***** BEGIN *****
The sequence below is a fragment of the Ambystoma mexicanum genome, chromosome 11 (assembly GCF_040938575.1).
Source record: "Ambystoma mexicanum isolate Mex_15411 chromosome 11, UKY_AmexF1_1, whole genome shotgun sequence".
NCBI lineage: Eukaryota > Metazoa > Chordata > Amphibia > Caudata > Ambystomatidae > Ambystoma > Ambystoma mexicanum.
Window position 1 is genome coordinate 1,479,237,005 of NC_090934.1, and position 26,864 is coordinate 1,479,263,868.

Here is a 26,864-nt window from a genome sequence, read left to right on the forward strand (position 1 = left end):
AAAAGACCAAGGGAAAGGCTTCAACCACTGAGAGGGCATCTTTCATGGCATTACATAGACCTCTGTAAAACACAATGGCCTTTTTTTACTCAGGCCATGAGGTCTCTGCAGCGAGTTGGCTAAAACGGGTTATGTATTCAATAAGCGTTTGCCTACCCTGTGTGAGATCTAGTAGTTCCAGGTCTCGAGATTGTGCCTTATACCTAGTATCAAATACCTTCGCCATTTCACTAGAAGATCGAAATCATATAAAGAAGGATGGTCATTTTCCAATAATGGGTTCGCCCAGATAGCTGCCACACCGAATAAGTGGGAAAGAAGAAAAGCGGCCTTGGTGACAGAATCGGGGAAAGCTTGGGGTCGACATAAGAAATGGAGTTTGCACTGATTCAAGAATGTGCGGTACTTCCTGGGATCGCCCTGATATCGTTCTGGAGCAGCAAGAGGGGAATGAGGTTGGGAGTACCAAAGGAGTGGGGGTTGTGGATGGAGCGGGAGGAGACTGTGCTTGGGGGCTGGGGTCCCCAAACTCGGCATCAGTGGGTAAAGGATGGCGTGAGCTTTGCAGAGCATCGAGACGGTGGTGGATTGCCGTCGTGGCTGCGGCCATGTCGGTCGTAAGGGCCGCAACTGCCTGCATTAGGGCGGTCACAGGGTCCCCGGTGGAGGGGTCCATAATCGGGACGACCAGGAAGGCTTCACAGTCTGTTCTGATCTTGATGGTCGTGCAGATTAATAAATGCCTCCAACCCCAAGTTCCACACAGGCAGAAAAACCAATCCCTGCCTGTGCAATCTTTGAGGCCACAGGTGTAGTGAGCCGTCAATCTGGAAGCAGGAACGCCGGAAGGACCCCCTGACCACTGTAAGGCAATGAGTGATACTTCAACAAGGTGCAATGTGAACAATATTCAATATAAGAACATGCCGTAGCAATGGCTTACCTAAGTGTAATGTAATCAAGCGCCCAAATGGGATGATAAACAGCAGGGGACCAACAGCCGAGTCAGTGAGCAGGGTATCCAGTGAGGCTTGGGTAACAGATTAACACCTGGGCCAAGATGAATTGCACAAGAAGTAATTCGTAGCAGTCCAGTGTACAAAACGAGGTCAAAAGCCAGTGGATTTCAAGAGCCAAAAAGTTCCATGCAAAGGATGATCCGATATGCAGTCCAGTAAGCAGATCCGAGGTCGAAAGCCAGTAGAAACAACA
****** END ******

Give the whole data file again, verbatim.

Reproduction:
The sequence below is a fragment of the Ambystoma mexicanum genome, chromosome 11 (assembly GCF_040938575.1).
Source record: "Ambystoma mexicanum isolate Mex_15411 chromosome 11, UKY_AmexF1_1, whole genome shotgun sequence".
NCBI lineage: Eukaryota > Metazoa > Chordata > Amphibia > Caudata > Ambystomatidae > Ambystoma > Ambystoma mexicanum.
Window position 1 is genome coordinate 1,479,237,005 of NC_090934.1, and position 26,864 is coordinate 1,479,263,868.

Here is a 26,864-nt window from a genome sequence, read left to right on the forward strand (position 1 = left end):
AAAAGACCAAGGGAAAGGCTTCAACCACTGAGAGGGCATCTTTCATGGCATTACATAGACCTCTGTAAAACACAATGGCCTTTTTTTACTCAGGCCATGAGGTCTCTGCAGCGAGTTGGCTAAAACGGGTTATGTATTCAATAAGCGTTTGCCTACCCTGTGTGAGATCTAGTAGTTCCAGGTCTCGAGATTGTGCCTTATACCTAGTATCAAATACCTTCGCCATTTCACTAGAAGATCGAAATCATATAAAGAAGGATGGTCATTTTCCAATAATGGGTTCGCCCAGATAGCTGCCACACCGAATAAGTGGGAAAGAAGAAAAGCGGCCTTGGTGACAGAATCGGGGAAAGCTTGGGGTCGACATAAGAAATGGAGTTTGCACTGATTCAAGAATGTGCGGTACTTCCTGGGATCGCCCTGATATCGTTCTGGAGCAGCAAGAGGGGAATGAGGTTGGGAGTACCAAAGGAGTGGGGGTTGTGGATGGAGCGGGAGGAGACTGTGCTTGGGGGCTGGGGTCCCCAAACTCGGCATCAGTGGGTAAAGGATGGCGTGAGCTTTGCAGAGCATCGAGACGGTGGTGGATTGCCGTCGTGGCTGCGGCCATGTCGGTCGTAAGGGCCGCAACTGCCTGCATTAGGGCGGTCACAGGGTCCCCGGTGGAGGGGTCCATAATCGGGACGACCAGGAAGGCTTCACAGTCTGTTCTGATCTTGATGGTCGTGCAGATTAATAAATGCCTCCAACCCCAAGTTCCACACAGGCAGAAAAACCAATCCCTGCCTGTGCAATCTTTGAGGCCACAGGTGTAGTGAGCCGTCAATCTGGAAGCAGGAACGCCGGAAGGACCCCCTGACCACTGTAAGGCAATGAGTGATACTTCAACAAGGTGCAATGTGAACAATATTCAATATAAGAACATGCCGTAGCAATGGCTTACCTAAGTGTAATGTAATCAAGCGCCCAAATGGGATGATAAACAGCAGGGGACCAACAGCCGAGTCAGTGAGCAGGGTATCCAGTGAGGCTTGGGTAACAGATTAACACCTGGGCCAAGATGAATTGCACAAGAAGTAATTCGTAGCAGTCCAGTGTACAAAACGAGGTCAAAAGCCAGTGGATTTCAAGAGCCAAAAAGTTCCATGCAAAGGATGATCCGATATGCAGTCCAGTAAGCAGATCCGAGGTCGAAAGCCAGTAGAAACAACA